Apparently it’s something that’s starting to exist:
Day hiking within city limits isn’t a new concept, of course. There are guidebooks detailing trails in cities from San Francisco to Atlanta. But Thomas has pushed the pursuit further, mapping out routes as long as 200 miles from one corner of a city to another and using infrastructure like stairways and public art to rack up elevation gain and provide something approximating a vista. She started in 2013 with a 220-mile through-hike in Los Angeles called the Inman 300, named for one of its creators, Bob Inman, and the initial number of stairways it included. Among other efforts, she has since hiked 60 miles through Chicago, 200 miles in Seattle, and 210 miles in Portland, Oregon. In 2015, she trekked the 54 miles from Selma to Montgomery, Alabama, on the 50th anniversary of that historic civil rights march.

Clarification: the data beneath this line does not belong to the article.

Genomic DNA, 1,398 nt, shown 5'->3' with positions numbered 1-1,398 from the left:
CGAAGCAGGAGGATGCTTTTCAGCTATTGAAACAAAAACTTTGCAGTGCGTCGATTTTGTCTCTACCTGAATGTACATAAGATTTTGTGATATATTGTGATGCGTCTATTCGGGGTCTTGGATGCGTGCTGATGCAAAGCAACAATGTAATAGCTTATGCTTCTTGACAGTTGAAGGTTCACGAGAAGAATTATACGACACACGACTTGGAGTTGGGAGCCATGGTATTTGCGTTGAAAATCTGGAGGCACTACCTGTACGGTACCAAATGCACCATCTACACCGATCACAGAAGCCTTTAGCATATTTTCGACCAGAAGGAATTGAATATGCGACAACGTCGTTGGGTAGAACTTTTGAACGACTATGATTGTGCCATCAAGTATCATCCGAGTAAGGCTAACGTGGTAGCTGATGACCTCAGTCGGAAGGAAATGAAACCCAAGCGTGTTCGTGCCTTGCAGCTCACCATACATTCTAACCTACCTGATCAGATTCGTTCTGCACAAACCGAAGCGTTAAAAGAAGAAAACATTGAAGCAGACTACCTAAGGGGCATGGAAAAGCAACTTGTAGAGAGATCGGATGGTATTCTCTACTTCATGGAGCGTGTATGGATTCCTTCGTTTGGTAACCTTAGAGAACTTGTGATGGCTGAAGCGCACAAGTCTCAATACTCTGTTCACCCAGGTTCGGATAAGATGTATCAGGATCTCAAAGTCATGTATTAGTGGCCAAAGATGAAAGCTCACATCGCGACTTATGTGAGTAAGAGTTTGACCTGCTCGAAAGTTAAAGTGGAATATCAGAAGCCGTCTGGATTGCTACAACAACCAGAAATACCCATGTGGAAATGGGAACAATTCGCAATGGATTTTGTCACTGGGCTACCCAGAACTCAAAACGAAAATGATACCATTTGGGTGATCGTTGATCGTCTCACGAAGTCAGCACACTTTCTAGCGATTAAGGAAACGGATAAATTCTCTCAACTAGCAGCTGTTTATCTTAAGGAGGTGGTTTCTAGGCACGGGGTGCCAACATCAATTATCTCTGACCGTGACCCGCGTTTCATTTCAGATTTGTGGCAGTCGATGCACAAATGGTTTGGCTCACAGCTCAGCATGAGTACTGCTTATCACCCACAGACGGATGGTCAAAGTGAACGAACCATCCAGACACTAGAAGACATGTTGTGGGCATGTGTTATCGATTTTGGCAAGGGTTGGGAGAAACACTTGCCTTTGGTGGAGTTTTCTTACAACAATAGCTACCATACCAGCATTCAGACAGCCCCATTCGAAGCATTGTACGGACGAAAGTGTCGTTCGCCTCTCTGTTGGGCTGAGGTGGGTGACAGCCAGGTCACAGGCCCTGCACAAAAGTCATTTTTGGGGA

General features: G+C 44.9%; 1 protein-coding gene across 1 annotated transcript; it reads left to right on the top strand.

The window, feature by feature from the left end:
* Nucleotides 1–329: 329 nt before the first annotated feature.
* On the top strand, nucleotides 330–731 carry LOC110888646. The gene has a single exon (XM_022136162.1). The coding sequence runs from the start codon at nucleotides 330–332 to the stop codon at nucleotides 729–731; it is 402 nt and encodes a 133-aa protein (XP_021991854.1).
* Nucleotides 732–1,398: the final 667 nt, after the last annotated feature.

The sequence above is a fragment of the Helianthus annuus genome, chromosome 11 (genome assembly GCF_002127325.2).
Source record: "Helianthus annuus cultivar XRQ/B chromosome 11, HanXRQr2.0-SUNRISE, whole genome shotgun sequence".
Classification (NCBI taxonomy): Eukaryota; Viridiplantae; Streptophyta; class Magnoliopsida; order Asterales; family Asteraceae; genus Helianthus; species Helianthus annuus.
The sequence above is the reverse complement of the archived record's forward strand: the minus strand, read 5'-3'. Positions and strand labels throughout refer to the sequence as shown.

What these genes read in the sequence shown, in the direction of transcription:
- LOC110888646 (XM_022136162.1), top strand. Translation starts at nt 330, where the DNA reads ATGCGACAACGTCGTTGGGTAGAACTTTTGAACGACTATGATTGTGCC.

The way I see it, urban thru hiking lets you walk more comfortably with less gear since you never need to make camp. Routes that amount to a serious sustained hike can be added up from segments which avoid car traffic as much as possible, and which link up with public transit to let you get home at the end of the day and back at the trailhead easily the next one.